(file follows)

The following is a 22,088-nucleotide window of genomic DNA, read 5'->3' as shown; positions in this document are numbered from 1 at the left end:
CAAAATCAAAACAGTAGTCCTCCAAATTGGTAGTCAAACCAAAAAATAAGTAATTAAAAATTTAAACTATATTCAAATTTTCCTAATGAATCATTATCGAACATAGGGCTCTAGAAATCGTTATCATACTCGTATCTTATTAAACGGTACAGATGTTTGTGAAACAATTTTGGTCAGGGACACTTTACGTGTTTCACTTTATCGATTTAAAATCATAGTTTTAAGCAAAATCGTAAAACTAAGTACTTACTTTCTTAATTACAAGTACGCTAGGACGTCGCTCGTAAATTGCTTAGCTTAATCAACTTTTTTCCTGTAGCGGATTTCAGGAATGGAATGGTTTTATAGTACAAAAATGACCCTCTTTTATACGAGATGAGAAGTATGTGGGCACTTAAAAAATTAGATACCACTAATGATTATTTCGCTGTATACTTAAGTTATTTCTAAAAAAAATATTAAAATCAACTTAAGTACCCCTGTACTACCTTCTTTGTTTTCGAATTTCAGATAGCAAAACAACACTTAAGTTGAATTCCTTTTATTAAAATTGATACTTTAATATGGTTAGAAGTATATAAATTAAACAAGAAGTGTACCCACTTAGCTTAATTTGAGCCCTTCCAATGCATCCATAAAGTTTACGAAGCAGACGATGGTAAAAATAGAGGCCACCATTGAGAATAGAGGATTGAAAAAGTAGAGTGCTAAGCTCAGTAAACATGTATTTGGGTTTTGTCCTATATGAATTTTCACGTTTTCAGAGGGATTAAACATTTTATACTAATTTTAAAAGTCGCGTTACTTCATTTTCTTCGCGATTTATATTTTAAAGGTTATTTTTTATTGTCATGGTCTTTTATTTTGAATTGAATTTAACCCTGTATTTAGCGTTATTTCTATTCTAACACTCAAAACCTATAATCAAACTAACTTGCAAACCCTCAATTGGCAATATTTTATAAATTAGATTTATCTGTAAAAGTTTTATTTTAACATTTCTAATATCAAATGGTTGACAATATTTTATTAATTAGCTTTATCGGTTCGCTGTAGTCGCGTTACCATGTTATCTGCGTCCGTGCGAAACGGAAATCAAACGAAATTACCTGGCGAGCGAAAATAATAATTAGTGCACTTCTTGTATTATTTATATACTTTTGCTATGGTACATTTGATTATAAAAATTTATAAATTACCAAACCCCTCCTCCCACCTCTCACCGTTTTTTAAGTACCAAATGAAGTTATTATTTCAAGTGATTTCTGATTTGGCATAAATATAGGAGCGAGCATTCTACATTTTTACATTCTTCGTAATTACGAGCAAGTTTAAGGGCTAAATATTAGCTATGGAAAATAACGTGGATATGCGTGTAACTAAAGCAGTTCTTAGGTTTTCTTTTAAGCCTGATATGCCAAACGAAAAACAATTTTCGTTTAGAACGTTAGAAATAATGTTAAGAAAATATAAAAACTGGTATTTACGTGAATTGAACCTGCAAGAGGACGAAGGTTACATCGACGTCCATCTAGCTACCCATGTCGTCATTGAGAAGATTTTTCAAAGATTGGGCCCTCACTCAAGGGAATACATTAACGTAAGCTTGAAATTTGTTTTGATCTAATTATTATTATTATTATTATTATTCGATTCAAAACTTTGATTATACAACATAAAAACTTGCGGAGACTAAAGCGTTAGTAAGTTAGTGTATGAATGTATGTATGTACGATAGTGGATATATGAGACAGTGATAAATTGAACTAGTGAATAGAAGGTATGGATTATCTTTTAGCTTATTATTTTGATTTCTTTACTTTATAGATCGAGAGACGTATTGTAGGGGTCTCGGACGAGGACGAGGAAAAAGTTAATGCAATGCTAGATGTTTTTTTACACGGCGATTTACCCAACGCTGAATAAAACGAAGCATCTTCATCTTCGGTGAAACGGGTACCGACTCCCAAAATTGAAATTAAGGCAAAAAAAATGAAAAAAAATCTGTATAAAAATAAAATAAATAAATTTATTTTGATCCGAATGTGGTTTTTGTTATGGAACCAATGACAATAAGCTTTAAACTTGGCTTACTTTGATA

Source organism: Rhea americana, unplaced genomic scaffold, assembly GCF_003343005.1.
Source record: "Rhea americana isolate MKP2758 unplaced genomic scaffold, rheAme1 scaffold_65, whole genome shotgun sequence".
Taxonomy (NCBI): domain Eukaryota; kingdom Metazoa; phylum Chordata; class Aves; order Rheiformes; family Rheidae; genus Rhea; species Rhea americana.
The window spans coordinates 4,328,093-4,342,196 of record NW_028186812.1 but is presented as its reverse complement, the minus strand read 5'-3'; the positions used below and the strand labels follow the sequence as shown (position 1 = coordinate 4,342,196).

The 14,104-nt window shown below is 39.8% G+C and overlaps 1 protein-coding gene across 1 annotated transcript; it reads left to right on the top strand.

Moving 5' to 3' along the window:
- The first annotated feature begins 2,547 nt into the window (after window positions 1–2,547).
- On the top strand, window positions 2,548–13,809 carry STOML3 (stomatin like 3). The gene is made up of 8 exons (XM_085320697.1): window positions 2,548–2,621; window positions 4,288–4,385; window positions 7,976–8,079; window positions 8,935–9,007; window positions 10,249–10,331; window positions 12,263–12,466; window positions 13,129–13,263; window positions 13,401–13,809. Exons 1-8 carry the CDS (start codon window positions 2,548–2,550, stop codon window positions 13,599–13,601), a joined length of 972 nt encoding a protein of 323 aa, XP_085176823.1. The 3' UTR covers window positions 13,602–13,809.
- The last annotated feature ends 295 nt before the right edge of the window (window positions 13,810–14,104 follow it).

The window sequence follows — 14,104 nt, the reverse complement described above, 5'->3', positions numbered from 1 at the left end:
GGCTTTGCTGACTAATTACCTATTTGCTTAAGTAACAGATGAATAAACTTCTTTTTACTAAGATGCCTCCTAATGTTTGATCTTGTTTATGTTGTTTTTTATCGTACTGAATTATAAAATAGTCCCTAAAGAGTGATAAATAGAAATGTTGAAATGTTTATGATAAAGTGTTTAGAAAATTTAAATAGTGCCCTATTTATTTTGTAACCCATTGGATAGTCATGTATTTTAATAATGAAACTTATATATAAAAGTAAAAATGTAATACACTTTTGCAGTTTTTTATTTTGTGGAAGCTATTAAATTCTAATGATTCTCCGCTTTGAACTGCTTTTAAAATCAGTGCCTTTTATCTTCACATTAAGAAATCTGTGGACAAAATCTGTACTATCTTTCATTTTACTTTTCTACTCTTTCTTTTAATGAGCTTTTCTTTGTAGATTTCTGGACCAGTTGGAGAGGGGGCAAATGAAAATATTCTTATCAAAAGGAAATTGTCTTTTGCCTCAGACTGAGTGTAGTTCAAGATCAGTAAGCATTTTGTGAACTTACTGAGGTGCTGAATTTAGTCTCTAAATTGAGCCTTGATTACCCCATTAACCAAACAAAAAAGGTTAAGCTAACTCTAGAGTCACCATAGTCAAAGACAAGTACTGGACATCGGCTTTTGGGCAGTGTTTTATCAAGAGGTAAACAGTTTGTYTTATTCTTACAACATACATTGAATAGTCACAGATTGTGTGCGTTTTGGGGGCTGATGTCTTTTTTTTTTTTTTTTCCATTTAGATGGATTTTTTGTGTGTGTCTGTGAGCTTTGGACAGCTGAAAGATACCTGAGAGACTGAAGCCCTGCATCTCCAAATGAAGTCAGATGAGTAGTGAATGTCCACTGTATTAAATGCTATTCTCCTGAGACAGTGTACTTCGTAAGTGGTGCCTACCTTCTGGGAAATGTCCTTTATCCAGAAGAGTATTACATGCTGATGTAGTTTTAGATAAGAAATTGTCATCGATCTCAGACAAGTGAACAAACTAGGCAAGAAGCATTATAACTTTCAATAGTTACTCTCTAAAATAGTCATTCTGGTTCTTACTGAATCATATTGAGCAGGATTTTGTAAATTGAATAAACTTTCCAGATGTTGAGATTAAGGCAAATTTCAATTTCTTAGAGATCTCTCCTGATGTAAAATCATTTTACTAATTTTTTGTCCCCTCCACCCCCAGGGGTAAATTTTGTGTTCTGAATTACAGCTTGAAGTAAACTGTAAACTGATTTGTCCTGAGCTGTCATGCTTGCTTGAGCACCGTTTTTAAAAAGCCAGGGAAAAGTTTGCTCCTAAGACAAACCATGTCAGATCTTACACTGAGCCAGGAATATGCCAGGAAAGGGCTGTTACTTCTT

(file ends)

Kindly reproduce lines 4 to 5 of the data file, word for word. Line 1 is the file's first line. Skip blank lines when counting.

Source record: "Rhea americana isolate MKP2758 unplaced genomic scaffold, rheAme1 scaffold_65, whole genome shotgun sequence".
Taxonomy (NCBI): domain Eukaryota; kingdom Metazoa; phylum Chordata; class Aves; order Rheiformes; family Rheidae; genus Rhea; species Rhea americana.